President signs Meng’s bill to reduce aircraft noise

U.S. Rep. Grace Meng’s measures in the FAA Reauthorization Act sets a deadline for the FAA to develop new methods of measuring aircraft noise.
Photo by Michael Shain
By Carlotta Mohamed

U.S. Rep. Grace Meng’s (D-Flushing) measures in the FAA Reauthorization Act were recently signed into law by President Trump, including provisions that seek to alleviate airplane noise over Queens and other communities across the country.

The FAA Reauthorization Act of 2018 (H.R. 302) reauthorizes funding for the Federal Aviation Administration (FAA) and related revenue through Sept. 30, 2023. The president signed the bill into law Oct. 5.

The bill includes Meng’s provision that sets a deadline for the FAA to develop new methods of measuring aircraft noise.

“Residents of Queens continue to do battle against the deafening airplane noise that has plagued our borough for way too long,” said Meng. “I have worked on numerous initiatives to combat this problem and many of the provisions in the FAA Reauthorization Act will help us make major progress in this fight. The people of Queens deserve relief.”

In March, Meng and members of the Quiet Skies Caucus passed legislation into law that requires the FAA to continue evaluating alternative metrics to the Day-Night Average Sound Level (DNL) 65, the current national standard at which the agency determines acceptable levels of aircraft noise.

Meng’s measure requires the FAA to complete this evaluation within one year.

“Looking at other methods of examining noise will provide more accurate readings of noise annoyance levels caused by airplanes, and will help develop approaches to alleviate it,” said Meng.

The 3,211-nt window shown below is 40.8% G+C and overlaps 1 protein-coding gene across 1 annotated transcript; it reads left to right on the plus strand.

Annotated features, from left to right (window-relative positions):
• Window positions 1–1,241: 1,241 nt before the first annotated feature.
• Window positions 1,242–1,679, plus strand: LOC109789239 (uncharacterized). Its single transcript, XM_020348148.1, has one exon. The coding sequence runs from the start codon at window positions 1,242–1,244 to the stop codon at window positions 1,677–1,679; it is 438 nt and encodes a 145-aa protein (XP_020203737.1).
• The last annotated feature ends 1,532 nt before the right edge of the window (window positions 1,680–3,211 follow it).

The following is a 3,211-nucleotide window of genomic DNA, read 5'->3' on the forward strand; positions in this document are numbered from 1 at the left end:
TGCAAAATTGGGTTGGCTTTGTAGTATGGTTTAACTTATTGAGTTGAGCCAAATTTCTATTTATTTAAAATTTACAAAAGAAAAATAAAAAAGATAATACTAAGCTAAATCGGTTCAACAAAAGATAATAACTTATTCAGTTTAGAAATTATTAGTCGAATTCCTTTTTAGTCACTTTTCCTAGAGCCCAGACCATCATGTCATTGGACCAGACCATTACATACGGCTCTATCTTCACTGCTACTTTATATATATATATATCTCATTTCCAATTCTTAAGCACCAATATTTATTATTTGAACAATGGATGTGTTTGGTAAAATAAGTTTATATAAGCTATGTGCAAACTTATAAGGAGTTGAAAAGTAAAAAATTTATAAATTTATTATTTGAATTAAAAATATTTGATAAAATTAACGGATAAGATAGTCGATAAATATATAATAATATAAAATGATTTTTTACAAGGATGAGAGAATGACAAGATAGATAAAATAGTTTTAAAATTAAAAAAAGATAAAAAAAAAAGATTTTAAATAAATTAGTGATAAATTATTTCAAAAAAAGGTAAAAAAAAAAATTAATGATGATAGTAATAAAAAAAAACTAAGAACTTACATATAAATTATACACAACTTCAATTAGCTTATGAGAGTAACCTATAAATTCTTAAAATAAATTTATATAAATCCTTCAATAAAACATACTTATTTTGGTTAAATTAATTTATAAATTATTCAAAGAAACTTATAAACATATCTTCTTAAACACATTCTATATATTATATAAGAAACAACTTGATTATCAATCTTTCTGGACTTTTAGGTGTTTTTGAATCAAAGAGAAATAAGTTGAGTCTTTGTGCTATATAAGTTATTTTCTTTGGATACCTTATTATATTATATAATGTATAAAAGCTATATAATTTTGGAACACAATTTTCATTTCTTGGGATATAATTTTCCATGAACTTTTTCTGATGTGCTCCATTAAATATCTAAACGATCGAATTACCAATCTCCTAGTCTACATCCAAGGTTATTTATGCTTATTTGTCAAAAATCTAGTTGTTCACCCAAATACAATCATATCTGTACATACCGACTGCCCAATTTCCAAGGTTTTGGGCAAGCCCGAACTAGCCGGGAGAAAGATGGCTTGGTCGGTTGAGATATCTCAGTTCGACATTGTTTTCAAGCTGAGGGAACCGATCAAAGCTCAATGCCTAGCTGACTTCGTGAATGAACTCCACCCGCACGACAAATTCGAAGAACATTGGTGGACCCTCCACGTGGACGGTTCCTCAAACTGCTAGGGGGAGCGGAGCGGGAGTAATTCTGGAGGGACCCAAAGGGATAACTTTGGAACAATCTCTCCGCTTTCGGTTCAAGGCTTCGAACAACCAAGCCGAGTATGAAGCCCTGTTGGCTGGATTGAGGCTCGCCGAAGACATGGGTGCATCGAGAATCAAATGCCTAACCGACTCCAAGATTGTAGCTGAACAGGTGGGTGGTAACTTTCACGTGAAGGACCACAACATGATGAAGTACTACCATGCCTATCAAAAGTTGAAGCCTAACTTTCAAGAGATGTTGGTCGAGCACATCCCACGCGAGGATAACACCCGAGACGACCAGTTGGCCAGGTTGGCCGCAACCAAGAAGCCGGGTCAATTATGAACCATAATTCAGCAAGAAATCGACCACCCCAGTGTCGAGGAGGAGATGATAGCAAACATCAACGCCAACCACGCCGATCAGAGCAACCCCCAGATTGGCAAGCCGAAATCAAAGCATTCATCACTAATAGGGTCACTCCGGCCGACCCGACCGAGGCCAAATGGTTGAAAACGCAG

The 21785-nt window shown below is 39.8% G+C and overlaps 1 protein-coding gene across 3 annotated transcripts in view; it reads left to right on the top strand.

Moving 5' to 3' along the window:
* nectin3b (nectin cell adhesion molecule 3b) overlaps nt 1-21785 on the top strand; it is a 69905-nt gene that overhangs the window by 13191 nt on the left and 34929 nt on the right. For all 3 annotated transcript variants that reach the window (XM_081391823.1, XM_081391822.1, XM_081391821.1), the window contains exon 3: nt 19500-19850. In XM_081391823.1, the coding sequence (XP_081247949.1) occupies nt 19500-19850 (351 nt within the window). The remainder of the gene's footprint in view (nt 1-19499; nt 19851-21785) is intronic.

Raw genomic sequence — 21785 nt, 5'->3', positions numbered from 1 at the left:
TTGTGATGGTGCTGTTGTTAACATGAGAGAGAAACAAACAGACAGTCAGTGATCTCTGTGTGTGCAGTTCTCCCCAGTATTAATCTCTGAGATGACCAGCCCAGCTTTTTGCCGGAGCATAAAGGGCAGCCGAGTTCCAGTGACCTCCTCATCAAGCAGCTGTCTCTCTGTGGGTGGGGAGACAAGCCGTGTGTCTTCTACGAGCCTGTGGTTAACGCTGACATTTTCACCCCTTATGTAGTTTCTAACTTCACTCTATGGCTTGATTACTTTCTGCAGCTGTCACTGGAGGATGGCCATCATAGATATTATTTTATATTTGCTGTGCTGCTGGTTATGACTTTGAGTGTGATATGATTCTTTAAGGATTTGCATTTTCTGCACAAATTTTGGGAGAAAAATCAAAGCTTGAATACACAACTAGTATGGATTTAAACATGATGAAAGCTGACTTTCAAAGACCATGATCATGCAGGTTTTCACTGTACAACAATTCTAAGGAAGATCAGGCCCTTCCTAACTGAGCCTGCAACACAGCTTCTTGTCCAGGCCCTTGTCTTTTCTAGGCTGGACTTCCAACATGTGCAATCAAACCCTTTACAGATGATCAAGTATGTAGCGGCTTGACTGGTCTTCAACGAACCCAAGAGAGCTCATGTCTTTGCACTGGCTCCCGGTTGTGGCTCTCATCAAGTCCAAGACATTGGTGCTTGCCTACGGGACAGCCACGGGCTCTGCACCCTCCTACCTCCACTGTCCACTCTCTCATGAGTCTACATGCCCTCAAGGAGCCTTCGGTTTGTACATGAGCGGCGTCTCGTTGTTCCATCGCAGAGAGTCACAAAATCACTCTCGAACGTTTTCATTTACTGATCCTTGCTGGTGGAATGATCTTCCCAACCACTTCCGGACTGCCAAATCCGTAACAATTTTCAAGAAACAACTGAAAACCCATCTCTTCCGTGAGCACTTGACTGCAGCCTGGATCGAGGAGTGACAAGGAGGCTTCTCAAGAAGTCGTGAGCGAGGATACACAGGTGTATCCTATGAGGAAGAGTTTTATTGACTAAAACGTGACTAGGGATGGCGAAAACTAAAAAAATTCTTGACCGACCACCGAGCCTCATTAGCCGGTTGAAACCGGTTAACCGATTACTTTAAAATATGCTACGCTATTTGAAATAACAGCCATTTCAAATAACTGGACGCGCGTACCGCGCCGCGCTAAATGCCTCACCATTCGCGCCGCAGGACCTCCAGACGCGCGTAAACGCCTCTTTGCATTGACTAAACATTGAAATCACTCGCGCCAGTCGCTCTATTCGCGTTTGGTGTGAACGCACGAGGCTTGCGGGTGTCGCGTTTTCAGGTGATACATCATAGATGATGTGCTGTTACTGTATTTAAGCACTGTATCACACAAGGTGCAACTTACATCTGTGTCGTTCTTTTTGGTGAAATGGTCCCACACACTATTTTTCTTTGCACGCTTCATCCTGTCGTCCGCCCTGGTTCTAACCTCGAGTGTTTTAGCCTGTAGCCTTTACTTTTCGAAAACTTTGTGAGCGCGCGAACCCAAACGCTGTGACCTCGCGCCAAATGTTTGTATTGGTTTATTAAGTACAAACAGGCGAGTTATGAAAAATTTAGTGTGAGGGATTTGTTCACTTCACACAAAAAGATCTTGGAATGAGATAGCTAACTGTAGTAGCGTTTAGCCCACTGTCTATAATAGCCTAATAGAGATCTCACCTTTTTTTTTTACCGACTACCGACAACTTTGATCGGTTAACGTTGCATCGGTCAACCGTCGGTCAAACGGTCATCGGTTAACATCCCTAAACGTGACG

The FAA bill also contains provisions mandating a community engagement process for new or adjusted flight paths and procedures, a study on the health impacts of flight noise in New York and other parts of the country, an update of noise exposure maps to determine eligibility for noise mitigation funding, and reviews of phasing out older aircrafts with loud engines.

Additionally, Meng secured other provisions, including requiring the FAA to update its cybersecurity policies to protect aircraft electronic systems from cyber attacks, a Collegiate Training Initiative Program that prepares students for careers involving unmanned aircraft systems, and the creation of an advisory board to expand scholarship opportunities and enhance aviation training, mentorship, education, and outreach programs to women.

Meng has also requested the Government Accountability Office to issue a report to Congress on each air carrier’s employee training policies regarding racial, ethnic, and religious nondiscrimination. The measure would also require the Secretary of Transportation to develop and share best training practices that would be crafted in response to the GAO report with air carriers.

U.S. Rep. Tom Suozzi (D-Little Neck), co-chair of the Quiet Skies Caucus, said with the multiple provisions included in the FAA Reauthorization Act, they’re taking another step closer to mitigating aircraft noise and improving quality of life for those affected.

“I’m proud of the work the caucus is doing to increase awareness of this issue and demonstrate to all Members of Congress that the concerns of our constituents are significant and demand action,” said Suozzi.

Reach reporter Carlotta Mohamed by e-mail at cmohamed@cnglocal.com or by phone at (718) 260–4526.

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